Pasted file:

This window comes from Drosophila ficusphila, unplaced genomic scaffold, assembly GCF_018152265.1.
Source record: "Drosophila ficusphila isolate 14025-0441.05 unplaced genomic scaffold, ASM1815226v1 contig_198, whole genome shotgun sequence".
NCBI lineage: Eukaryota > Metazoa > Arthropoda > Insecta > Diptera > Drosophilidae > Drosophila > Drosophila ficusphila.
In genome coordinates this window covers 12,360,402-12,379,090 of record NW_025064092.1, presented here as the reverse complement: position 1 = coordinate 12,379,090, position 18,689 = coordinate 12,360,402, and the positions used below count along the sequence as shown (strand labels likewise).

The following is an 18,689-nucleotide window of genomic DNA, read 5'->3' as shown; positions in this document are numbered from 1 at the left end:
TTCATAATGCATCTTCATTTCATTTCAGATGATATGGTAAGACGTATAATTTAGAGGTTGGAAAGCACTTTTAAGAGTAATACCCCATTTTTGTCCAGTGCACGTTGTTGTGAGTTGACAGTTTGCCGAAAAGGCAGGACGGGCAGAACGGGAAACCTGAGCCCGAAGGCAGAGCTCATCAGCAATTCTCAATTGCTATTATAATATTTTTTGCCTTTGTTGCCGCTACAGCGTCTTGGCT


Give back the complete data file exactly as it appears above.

This window comes from Drosophila ficusphila, unplaced genomic scaffold, assembly GCF_018152265.1.
Source record: "Drosophila ficusphila isolate 14025-0441.05 unplaced genomic scaffold, ASM1815226v1 contig_198, whole genome shotgun sequence".
NCBI lineage: Eukaryota > Metazoa > Arthropoda > Insecta > Diptera > Drosophilidae > Drosophila > Drosophila ficusphila.
In genome coordinates this window covers 12,360,402-12,379,090 of record NW_025064092.1, presented here as the reverse complement: position 1 = coordinate 12,379,090, position 18,689 = coordinate 12,360,402, and the positions used below count along the sequence as shown (strand labels likewise).

The following is an 18,689-nucleotide window of genomic DNA, read 5'->3' as shown; positions in this document are numbered from 1 at the left end:
TTCATAATGCATCTTCATTTCATTTCAGATGATATGGTAAGACGTATAATTTAGAGGTTGGAAAGCACTTTTAAGAGTAATACCCCATTTTTGTCCAGTGCACGTTGTTGTGAGTTGACAGTTTGCCGAAAAGGCAGGACGGGCAGAACGGGAAACCTGAGCCCGAAGGCAGAGCTCATCAGCAATTCTCAATTGCTATTATAATATTTTTTGCCTTTGTTGCCGCTACAGCGTCTTGGCT